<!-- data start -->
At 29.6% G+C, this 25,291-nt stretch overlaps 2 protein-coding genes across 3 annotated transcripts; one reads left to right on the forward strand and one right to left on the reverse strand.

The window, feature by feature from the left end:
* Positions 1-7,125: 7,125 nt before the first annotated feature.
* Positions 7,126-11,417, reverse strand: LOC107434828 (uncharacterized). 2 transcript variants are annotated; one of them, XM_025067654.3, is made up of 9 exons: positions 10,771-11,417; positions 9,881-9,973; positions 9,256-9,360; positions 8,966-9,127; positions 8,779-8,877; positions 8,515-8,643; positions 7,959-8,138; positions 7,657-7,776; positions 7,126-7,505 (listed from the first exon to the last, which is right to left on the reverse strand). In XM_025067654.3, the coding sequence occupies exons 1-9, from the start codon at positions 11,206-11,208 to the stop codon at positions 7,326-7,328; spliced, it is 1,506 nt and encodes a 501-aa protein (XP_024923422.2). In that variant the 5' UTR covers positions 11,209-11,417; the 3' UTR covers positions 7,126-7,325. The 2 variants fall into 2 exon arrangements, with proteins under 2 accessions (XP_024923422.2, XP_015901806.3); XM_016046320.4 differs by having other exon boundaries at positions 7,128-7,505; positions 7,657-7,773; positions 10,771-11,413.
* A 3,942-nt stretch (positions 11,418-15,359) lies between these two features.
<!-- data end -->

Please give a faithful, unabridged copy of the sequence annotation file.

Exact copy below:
At 29.6% G+C, this 25,291-nt stretch overlaps 2 protein-coding genes across 3 annotated transcripts; one reads left to right on the forward strand and one right to left on the reverse strand.

The window, feature by feature from the left end:
* Positions 1-7,125: 7,125 nt before the first annotated feature.
* Positions 7,126-11,417, reverse strand: LOC107434828 (uncharacterized). 2 transcript variants are annotated; one of them, XM_025067654.3, is made up of 9 exons: positions 10,771-11,417; positions 9,881-9,973; positions 9,256-9,360; positions 8,966-9,127; positions 8,779-8,877; positions 8,515-8,643; positions 7,959-8,138; positions 7,657-7,776; positions 7,126-7,505 (listed from the first exon to the last, which is right to left on the reverse strand). In XM_025067654.3, the coding sequence occupies exons 1-9, from the start codon at positions 11,206-11,208 to the stop codon at positions 7,326-7,328; spliced, it is 1,506 nt and encodes a 501-aa protein (XP_024923422.2). In that variant the 5' UTR covers positions 11,209-11,417; the 3' UTR covers positions 7,126-7,325. The 2 variants fall into 2 exon arrangements, with proteins under 2 accessions (XP_024923422.2, XP_015901806.3); XM_016046320.4 differs by having other exon boundaries at positions 7,128-7,505; positions 7,657-7,773; positions 10,771-11,413.
* A 3,942-nt stretch (positions 11,418-15,359) lies between these two features.